Our electrician promptly showed up and a couple of hours later we were fixed. It all boiled down to a bad alternator (and apparently the new one that died was defective out of the box). When ours went bad (although the engine can run without it) it allowed the batteries to drain back into it when it wasn't running. And our solar panel control box was just fine and has been put back into action. It's just that it's hot down here in Key West and since our refrigerator has to run more than usual, this challenges our solar panels. We've come to realize our wind generator does a great job (when it's windy!) and this has been an unusually calm week (weather wise anyway).

So many interesting things to see

Our stay at Conch Marina was wonderful and it killed me to only be able to stay one day. Wilbur got tons of walks and came back to the boat exhausted each time. He met other dogs on these walks and was a perfect gentleman. This morning a tiny pekinese type dog lunged and barked at Wilbur and he immediately turned the other way while Pancho's owner apologized for scaring our pit bull.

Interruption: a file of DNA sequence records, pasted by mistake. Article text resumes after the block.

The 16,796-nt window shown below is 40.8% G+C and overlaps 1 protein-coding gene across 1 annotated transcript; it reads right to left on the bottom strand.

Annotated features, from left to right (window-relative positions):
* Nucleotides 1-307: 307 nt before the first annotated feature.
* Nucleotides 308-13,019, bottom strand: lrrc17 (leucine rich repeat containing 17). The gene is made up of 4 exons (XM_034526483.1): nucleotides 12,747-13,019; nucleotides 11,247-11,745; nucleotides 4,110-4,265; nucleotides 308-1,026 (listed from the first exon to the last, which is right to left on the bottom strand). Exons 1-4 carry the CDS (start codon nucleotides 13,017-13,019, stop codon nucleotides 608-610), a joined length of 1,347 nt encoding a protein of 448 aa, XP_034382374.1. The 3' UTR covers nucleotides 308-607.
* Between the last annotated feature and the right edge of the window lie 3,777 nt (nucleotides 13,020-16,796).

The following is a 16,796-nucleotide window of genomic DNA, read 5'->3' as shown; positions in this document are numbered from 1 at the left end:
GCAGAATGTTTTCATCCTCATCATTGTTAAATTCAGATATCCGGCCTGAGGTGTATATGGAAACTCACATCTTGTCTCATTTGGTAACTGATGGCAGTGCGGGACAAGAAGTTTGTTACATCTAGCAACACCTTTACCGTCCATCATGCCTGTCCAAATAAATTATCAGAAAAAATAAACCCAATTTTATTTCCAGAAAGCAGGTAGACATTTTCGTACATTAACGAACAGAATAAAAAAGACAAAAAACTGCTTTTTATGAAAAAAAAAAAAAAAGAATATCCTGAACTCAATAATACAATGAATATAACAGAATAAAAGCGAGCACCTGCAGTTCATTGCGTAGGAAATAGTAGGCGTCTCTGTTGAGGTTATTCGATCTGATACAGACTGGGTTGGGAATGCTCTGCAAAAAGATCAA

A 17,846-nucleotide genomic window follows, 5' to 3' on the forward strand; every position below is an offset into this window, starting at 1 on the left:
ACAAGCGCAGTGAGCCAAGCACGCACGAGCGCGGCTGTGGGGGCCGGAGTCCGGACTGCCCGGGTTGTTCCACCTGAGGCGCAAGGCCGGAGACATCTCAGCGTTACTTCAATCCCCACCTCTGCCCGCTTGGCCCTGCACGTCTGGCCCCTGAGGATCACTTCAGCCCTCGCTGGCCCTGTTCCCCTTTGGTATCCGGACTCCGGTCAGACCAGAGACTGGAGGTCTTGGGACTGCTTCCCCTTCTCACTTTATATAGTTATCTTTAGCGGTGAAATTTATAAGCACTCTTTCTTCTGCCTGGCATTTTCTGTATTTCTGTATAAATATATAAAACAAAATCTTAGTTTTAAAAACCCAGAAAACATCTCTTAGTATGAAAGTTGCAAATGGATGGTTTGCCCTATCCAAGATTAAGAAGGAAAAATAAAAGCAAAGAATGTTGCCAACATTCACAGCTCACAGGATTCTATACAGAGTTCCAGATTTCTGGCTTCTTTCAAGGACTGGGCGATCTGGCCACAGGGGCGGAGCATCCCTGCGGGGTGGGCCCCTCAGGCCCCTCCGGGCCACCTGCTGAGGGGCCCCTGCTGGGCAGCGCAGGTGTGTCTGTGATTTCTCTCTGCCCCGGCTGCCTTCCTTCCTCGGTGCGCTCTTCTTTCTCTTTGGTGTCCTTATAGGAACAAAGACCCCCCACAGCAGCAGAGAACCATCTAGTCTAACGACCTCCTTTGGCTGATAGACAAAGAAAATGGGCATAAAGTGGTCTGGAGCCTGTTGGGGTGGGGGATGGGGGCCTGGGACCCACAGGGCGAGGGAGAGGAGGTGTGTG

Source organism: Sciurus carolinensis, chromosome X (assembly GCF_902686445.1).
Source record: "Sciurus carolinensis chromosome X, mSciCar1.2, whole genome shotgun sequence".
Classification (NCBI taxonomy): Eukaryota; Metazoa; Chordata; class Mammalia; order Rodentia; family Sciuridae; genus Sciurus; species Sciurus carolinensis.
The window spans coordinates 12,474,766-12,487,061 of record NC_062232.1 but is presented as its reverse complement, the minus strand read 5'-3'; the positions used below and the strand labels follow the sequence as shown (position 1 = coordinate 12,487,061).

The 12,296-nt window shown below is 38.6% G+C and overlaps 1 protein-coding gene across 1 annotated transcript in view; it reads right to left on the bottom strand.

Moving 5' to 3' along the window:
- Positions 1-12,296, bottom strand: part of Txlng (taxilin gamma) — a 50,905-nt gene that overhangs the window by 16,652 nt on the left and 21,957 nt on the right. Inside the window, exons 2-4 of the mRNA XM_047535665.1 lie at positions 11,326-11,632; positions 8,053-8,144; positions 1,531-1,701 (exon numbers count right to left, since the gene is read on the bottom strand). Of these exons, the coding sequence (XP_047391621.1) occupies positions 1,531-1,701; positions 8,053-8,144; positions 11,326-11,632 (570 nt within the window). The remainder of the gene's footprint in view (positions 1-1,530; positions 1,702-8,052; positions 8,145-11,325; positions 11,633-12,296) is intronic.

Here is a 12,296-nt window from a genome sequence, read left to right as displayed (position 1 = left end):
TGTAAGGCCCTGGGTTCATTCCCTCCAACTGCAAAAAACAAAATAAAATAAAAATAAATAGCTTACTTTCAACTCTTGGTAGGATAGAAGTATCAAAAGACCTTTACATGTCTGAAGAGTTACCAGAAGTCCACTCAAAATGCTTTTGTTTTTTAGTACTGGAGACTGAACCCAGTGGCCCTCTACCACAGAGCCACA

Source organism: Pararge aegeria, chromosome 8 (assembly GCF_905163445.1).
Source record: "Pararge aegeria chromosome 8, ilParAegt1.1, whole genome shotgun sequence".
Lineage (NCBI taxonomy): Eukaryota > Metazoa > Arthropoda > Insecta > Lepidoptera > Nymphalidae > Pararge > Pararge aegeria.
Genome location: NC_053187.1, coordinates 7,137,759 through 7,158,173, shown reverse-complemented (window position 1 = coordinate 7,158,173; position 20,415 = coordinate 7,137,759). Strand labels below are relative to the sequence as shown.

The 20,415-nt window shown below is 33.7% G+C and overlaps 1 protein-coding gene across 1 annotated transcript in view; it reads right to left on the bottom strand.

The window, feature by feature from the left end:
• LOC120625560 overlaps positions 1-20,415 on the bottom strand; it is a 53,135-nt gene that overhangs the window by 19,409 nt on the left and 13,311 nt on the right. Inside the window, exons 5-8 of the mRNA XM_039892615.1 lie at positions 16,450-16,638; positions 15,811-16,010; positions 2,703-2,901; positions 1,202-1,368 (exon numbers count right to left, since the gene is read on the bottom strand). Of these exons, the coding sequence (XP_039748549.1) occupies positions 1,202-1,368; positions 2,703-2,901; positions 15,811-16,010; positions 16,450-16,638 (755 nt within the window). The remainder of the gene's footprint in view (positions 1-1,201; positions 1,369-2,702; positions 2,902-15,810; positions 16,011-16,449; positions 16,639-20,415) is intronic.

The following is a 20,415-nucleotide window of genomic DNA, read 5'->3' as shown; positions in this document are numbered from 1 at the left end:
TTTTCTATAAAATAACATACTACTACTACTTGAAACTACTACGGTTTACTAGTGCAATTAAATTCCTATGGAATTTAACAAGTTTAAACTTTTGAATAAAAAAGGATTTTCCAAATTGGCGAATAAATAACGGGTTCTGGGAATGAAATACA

The marina pool

Pelicans and huge tarpon behind a charter fishing boat that had just came in

If you ever get to Key West you've got to go to the Boat House. Their 4-6:30 happy hour consists of half off appetizers, some beers, wines, and well drinks. We went there twice and if we'd stayed today we'd be there tonight. We shared three appetizers, several draft beers and our bill came to $20.00. Honestly!!

But all good things come to an end and after just one day we left on our trip as we head back toward Marathon.

Sitting at the dock, Wilbur says, "Welcome aboard."


Saturday, March 21, 2015

Dead in the Water

Well, it's not quite that drastic but we really are at a standstill.

An extremely bored pit bull (and don't think the guilt isn't killing me)

We may have cast off our lines at the end of January this year, say six or seven weeks ago, yet we both agree that it seems more like six or seven months ago. We've dragged anchor too many times, motored more than we've cared to, sailed way less than intended, spent more money than we'd hoped (our budget went out the window during our first week and that trend shows no sign of abating), endured freezing temperatures, and unexpected high winds caused damage to our solar panel connections which then started a whole domino effect of problems here on the Knotty Cat.

We were thrilled to get to the Dry Tortuga's on a high note; we actually sailed for four of the eight hours it took to get there from the Marquesas. The winds were brisk while we were there, and Windy, our generator, pumped all kinds of amps into our batteries along with the solar panels, and thankfully our anchor played fair for a change and stayed put.